teachings within the contemporary scene. These five dogmatics courses cover such topics as how theology is done, also known as prolegomena; the divine character of the Scriptures, which include biblical inspiration and inerrancy, sin, God, Christ’s person and work, grace, faith, justification, sanctification, the Sacraments, the church, and the end times. An additional course surveys the beliefs of other denominations in America, a scene that is always changing with the creation of new church bodies and the merging of older ones. Electives in this department take up special topics like apologetics, process theology, and the sixteenth- and seventeenth-century theologians who are responsible for the traditional Lutheran character. Systematic theology depends on the church’s doctrinal heritage as it is elucidated in historical theology. Sola scriptura is presented in the light of the church’s confessions. Systematic theology does not start off from scratch, but it builds on the church’s faith as preserved by the apostles in the Scriptures and passed on by faithful men and women of God for centuries. Seminary students will soon discover that their knowledge of the biblical languages and their knowledge of the Bible taught in the Department of Exegetical Theology are invaluable for what they learn in systematics. The Greek New Testament is the Bible of choice in dogmatics courses. Systematic theology stands at the center of the seminary curriculum, because it brings what is taught at the seminary together in preparation for what a pastor does in preaching, teaching, and caring for his congregation. Seminary students who will soon stand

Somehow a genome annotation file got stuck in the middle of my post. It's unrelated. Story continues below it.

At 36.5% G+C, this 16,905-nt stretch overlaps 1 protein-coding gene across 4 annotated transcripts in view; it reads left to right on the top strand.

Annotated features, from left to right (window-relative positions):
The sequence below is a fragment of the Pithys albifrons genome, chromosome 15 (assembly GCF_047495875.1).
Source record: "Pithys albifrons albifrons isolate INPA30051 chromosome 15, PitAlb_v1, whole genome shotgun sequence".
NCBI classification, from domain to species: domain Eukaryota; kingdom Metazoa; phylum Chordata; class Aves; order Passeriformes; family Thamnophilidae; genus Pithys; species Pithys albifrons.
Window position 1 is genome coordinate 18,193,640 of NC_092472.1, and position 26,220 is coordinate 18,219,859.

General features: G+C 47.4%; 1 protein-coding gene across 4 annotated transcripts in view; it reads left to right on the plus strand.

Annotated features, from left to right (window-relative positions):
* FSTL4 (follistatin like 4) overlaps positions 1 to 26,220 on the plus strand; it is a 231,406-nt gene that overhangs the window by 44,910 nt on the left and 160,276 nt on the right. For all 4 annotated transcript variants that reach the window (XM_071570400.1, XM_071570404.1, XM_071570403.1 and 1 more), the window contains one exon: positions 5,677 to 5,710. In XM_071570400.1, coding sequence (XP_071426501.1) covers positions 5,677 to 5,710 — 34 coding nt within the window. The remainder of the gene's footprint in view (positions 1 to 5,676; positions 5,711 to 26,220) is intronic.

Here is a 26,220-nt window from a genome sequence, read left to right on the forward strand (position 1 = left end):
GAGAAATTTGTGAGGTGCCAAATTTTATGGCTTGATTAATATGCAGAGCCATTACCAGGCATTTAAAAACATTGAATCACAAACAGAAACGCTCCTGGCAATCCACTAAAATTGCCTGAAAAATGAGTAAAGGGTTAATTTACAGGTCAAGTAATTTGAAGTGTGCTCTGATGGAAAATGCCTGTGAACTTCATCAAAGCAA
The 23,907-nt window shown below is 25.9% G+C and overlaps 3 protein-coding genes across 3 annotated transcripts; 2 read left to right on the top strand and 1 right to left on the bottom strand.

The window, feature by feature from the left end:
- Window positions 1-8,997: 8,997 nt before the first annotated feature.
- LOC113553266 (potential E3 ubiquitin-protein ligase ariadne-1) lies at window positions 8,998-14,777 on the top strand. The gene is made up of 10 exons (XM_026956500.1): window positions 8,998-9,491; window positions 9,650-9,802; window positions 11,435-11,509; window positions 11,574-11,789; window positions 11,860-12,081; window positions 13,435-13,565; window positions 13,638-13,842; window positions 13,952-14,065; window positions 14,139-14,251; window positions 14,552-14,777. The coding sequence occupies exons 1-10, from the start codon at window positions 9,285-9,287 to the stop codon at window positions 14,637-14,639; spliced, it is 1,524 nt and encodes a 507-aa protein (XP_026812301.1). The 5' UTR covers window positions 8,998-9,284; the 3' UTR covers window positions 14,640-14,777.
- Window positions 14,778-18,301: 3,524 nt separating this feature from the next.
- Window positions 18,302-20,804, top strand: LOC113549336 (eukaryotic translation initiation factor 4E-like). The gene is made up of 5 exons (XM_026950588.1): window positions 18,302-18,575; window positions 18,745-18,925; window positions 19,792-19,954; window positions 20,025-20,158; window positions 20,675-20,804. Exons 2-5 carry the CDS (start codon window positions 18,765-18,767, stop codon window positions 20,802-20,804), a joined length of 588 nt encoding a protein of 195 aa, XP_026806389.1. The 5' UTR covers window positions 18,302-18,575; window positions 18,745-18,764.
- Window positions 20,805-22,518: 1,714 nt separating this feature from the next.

in the pulpits of Lutheran congregations must be personally convinced that our Confessions are the proper interpretation of the Scriptures. In standing before their congregations, pastors must have the conviction that the Scriptures that rest on the lectern as they preach are the Word of God. Within a Lutheran context, this theological heritage concentrates particularly on the faith embodied in the ancient creeds and Reformation documents collected into the Book of Concord of 1580. The Apostles’ and Nicene Creeds are still used in the public worship of our congregations. Even the much longer Athanasian Creed is recited on Trinity Sunday as a testimony to our orthodox faith. Luther’s Small Catechism, which is the shortstop of our sixteenth century Confessions, still remains the standard textbook in preparing children and adults for full church membership through Baptism and/or Confirmation. In many cases, our members still know Luther’s Catechism because of the teaching of faithful pastors. Courses on the Lutheran Confessions survey these documents and provide a historic component to systematic theology. Seminary students learn the circumstances in the first four centuries when the creeds developed into the forms in which they are used in the church, and familiarize themselves with the events of the sixteenth century when Luther and the other confessors prepared the Lutheran Confessions. Courses taught in the Department of Historical Theology provide a further backThough dogmatics is often ground. With this knowledge, Lutheran pastors are prepared to seen as a static discipline, it lead the members of their conis the most contemporary of all gregations in regular worship the theological disciplines in services and in classes of Christaddressing situations that the ian instruction using Luther’s church is now facing. In the Small Catechism. Thus, at every first dogmatic courses at juncture the two courses in the Lutheran Confessions are practiConcordia Theological Seminary, cal because pastors in their minFort Wayne, a seminary student istry will be relying on the faith hears and learns that particular preserved in the creeds and Convocabulary which make up the fessions. Dogmatics courses on Bapcontent of the theological. These tism and the Lord’s Supper procourses set the tone of the vide the rationale for the pastor’s pastor’s ministry for the rest of sacramental service among the his life. people. He will know why chil12